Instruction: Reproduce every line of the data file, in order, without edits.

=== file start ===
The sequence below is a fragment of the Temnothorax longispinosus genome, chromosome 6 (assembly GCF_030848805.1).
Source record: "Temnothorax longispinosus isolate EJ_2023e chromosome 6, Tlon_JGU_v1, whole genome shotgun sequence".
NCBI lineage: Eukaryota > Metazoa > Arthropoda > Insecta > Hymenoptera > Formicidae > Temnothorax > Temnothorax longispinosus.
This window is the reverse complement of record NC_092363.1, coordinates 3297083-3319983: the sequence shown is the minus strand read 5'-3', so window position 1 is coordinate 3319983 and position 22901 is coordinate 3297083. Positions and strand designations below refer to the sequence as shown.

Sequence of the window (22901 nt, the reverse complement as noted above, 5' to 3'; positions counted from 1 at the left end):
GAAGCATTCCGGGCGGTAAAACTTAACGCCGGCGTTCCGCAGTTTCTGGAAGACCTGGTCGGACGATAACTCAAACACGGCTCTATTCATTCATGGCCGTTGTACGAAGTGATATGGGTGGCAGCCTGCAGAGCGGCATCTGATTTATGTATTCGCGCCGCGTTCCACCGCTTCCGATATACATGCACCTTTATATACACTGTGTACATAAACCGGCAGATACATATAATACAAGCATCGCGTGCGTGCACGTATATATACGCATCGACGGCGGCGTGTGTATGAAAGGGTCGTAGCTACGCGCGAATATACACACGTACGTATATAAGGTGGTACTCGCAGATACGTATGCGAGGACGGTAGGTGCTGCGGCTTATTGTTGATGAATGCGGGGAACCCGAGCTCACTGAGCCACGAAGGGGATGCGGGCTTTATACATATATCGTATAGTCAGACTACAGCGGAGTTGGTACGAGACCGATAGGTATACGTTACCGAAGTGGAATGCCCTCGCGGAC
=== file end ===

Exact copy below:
The sequence below is a fragment of the Temnothorax longispinosus genome, chromosome 6 (assembly GCF_030848805.1).
Source record: "Temnothorax longispinosus isolate EJ_2023e chromosome 6, Tlon_JGU_v1, whole genome shotgun sequence".
NCBI lineage: Eukaryota > Metazoa > Arthropoda > Insecta > Hymenoptera > Formicidae > Temnothorax > Temnothorax longispinosus.
This window is the reverse complement of record NC_092363.1, coordinates 3297083-3319983: the sequence shown is the minus strand read 5'-3', so window position 1 is coordinate 3319983 and position 22901 is coordinate 3297083. Positions and strand designations below refer to the sequence as shown.

Sequence of the window (22901 nt, the reverse complement as noted above, 5' to 3'; positions counted from 1 at the left end):
GAAGCATTCCGGGCGGTAAAACTTAACGCCGGCGTTCCGCAGTTTCTGGAAGACCTGGTCGGACGATAACTCAAACACGGCTCTATTCATTCATGGCCGTTGTACGAAGTGATATGGGTGGCAGCCTGCAGAGCGGCATCTGATTTATGTATTCGCGCCGCGTTCCACCGCTTCCGATATACATGCACCTTTATATACACTGTGTACATAAACCGGCAGATACATATAATACAAGCATCGCGTGCGTGCACGTATATATACGCATCGACGGCGGCGTGTGTATGAAAGGGTCGTAGCTACGCGCGAATATACACACGTACGTATATAAGGTGGTACTCGCAGATACGTATGCGAGGACGGTAGGTGCTGCGGCTTATTGTTGATGAATGCGGGGAACCCGAGCTCACTGAGCCACGAAGGGGATGCGGGCTTTATACATATATCGTATAGTCAGACTACAGCGGAGTTGGTACGAGACCGATAGGTATACGTTACCGAAGTGGAATGCCCTCGCGGAC